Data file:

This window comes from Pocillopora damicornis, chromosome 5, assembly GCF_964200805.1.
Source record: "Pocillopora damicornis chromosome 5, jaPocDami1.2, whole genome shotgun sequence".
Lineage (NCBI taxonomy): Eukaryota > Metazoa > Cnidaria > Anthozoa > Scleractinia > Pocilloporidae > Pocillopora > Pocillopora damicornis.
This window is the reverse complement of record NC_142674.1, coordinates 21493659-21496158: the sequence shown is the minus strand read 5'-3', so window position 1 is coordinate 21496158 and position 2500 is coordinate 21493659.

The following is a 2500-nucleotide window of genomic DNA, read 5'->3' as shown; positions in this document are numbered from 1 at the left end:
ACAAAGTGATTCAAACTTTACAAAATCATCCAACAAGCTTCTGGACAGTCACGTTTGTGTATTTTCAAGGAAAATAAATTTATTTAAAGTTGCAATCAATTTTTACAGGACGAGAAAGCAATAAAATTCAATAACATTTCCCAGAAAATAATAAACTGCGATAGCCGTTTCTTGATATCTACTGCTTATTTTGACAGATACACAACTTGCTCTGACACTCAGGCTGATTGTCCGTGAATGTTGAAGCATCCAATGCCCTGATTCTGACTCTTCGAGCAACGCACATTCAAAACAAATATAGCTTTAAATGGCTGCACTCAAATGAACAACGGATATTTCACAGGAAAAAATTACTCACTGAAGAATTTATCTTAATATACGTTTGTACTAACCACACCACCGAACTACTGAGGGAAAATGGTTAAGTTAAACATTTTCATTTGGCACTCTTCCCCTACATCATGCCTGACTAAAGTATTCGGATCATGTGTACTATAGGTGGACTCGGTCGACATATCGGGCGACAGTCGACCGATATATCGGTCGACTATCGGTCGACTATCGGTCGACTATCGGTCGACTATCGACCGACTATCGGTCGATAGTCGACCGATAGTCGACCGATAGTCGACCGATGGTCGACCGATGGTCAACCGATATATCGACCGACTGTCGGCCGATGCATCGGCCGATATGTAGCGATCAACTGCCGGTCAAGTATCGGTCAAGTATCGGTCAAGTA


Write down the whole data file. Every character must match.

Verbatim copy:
This window comes from Pocillopora damicornis, chromosome 5, assembly GCF_964200805.1.
Source record: "Pocillopora damicornis chromosome 5, jaPocDami1.2, whole genome shotgun sequence".
Lineage (NCBI taxonomy): Eukaryota > Metazoa > Cnidaria > Anthozoa > Scleractinia > Pocilloporidae > Pocillopora > Pocillopora damicornis.
This window is the reverse complement of record NC_142674.1, coordinates 21493659-21496158: the sequence shown is the minus strand read 5'-3', so window position 1 is coordinate 21496158 and position 2500 is coordinate 21493659.

The following is a 2500-nucleotide window of genomic DNA, read 5'->3' as shown; positions in this document are numbered from 1 at the left end:
ACAAAGTGATTCAAACTTTACAAAATCATCCAACAAGCTTCTGGACAGTCACGTTTGTGTATTTTCAAGGAAAATAAATTTATTTAAAGTTGCAATCAATTTTTACAGGACGAGAAAGCAATAAAATTCAATAACATTTCCCAGAAAATAATAAACTGCGATAGCCGTTTCTTGATATCTACTGCTTATTTTGACAGATACACAACTTGCTCTGACACTCAGGCTGATTGTCCGTGAATGTTGAAGCATCCAATGCCCTGATTCTGACTCTTCGAGCAACGCACATTCAAAACAAATATAGCTTTAAATGGCTGCACTCAAATGAACAACGGATATTTCACAGGAAAAAATTACTCACTGAAGAATTTATCTTAATATACGTTTGTACTAACCACACCACCGAACTACTGAGGGAAAATGGTTAAGTTAAACATTTTCATTTGGCACTCTTCCCCTACATCATGCCTGACTAAAGTATTCGGATCATGTGTACTATAGGTGGACTCGGTCGACATATCGGGCGACAGTCGACCGATATATCGGTCGACTATCGGTCGACTATCGGTCGACTATCGGTCGACTATCGACCGACTATCGGTCGATAGTCGACCGATAGTCGACCGATAGTCGACCGATGGTCGACCGATGGTCAACCGATATATCGACCGACTGTCGGCCGATGCATCGGCCGATATGTAGCGATCAACTGCCGGTCAAGTATCGGTCAAGTATCGGTCAAGTA